Why “Her” deserves more love


photo via artinfo.com under Creative Commons license

Joaquin Phoenix takes a lovely stroll on the beach accompanied by his OS in Her.

Alec Badalian, Film/Staff Writer

It’s been just about a year since Spike Jonze’s fourth feature film began making its way around the film festival circuit, and the aftermath has been underwhelming. Though critical and audience response were largely positive, its commercial success, awards reception (aside from an Academy Award for best original screenplay), and overall recognition were not as much. The fact that Warner Brothers’ impeccable indie gem Her isn’t a significant part of modern culture is an utter travesty.

Perhaps the film may pertain some popularity within hardcore cinephile culture, but that simply isn’t the proper amount of appreciation that it deserves. Set in a futuristic Los Angeles, Her follows the socially awkward life of Theodore Twombly (Joaquin Phoenix), who’s made a reputation for himself by writing blissfully affectionate for those who aren’t capable of doing so for their loved ones. With this recently filed divorce papers looming over his mind, Theodore gains a connection with his new operating system (voiced by Scarlett Johansson). As the two learn more about each others existence, their relationship begins to be challenged.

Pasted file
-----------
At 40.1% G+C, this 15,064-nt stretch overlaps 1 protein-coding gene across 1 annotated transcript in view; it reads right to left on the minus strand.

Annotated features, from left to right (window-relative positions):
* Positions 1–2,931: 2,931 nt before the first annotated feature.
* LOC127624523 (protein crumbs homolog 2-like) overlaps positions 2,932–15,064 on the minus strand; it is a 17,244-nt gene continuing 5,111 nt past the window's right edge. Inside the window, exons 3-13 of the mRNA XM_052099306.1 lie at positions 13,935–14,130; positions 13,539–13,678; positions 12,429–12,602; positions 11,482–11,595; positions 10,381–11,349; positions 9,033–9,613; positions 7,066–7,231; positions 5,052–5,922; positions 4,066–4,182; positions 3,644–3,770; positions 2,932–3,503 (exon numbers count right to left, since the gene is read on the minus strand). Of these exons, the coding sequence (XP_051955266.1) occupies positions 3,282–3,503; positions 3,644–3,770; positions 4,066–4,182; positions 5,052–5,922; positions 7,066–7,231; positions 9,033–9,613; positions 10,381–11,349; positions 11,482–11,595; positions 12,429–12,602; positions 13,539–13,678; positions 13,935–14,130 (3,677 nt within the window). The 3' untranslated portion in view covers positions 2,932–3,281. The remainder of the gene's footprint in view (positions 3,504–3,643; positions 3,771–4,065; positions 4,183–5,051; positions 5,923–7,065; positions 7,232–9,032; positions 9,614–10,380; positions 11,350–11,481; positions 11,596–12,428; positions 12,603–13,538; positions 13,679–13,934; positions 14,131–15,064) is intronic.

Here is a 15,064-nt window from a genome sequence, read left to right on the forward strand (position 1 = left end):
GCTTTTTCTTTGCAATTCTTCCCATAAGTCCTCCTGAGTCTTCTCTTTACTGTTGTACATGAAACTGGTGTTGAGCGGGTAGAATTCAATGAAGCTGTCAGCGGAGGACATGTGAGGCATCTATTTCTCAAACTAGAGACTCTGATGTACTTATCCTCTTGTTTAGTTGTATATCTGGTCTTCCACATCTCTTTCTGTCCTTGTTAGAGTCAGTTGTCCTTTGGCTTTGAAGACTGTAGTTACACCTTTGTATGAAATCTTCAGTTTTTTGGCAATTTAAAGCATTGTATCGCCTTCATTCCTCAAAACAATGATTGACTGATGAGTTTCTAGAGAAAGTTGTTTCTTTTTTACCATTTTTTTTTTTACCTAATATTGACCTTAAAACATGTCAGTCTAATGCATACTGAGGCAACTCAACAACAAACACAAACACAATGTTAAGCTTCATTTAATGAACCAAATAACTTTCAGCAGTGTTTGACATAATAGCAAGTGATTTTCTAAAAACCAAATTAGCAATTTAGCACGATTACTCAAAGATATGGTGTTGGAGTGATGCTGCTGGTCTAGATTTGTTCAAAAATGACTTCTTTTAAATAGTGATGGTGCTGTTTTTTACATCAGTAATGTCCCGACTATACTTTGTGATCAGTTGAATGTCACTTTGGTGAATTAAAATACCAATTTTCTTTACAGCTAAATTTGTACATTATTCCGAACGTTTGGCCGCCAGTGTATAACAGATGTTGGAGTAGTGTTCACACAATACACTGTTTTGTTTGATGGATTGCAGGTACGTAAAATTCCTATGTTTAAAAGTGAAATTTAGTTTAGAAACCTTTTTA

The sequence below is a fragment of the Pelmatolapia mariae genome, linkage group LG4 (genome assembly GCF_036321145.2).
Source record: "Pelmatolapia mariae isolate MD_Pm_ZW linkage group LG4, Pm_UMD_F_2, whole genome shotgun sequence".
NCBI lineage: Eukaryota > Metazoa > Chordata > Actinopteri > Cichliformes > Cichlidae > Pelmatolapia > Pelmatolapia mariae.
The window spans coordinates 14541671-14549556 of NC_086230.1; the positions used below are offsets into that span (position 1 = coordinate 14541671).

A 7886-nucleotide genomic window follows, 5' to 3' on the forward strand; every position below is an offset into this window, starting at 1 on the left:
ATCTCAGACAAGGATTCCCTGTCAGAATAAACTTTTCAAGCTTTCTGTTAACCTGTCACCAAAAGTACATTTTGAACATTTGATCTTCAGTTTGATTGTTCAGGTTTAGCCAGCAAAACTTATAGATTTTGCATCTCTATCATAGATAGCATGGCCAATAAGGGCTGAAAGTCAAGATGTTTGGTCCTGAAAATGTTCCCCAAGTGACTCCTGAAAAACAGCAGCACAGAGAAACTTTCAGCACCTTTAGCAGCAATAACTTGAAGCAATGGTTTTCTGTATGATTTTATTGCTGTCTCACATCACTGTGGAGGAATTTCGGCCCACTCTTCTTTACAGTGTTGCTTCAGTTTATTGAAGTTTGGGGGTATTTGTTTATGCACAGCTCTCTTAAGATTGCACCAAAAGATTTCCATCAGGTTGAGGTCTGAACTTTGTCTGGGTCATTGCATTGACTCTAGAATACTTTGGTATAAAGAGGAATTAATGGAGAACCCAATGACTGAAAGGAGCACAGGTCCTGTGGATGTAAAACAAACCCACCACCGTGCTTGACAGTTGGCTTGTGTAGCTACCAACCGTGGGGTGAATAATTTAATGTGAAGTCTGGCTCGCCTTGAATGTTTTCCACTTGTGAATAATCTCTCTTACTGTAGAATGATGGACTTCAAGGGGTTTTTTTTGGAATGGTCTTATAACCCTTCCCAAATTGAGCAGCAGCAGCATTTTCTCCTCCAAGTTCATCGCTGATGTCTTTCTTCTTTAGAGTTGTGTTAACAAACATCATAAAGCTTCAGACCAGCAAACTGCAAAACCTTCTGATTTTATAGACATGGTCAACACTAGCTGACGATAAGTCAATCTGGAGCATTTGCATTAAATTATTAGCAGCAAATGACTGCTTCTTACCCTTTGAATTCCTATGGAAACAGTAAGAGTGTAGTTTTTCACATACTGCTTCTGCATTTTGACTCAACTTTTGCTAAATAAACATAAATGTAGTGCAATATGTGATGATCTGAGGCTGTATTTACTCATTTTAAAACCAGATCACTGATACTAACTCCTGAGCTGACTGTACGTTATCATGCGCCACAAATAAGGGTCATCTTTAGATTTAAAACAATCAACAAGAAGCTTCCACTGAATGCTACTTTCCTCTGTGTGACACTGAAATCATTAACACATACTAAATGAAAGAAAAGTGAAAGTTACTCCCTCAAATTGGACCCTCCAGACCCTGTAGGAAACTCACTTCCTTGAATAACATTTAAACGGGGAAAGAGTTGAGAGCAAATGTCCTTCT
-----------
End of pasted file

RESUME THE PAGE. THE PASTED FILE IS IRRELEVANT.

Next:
Calling this filmic perfection would be an understatement. The vast emotional resonance is breathtaking, displaying sweetness, melancholia, hopefulness and an infinite array of others. Phoenix is outstanding in this tremendously moving performance and Johansson, who creates an entire character solely based on her voice, shines just as brightly. The bond created by the two is extremely touching, and each scene with them manages to exert laughs, tears, or both.

Beyond that, everything is just as flawless. The visual aspects are astounding, from the gorgeous cinematography, to the meticulously interior set designs, to the marvelously crafted costumes. The gloriously existential soundtrack, featuring work from musical greats such as Arcade Fire and Karen O, adds a whole other level of poignancy. Even with the breathtaking aesthetics aside, the film has so much to say about love and technology and how people can become so dependent on both of these properties.

Using words to capture the magnificence of this brilliant piece of art is quite the provocation. Its ability to connect with the audience is simply magical and a task very few movies can perform. The only true way to harness its brilliance is to witness it in all of its splendor, which many should do, for the film’s poor performance is a shame.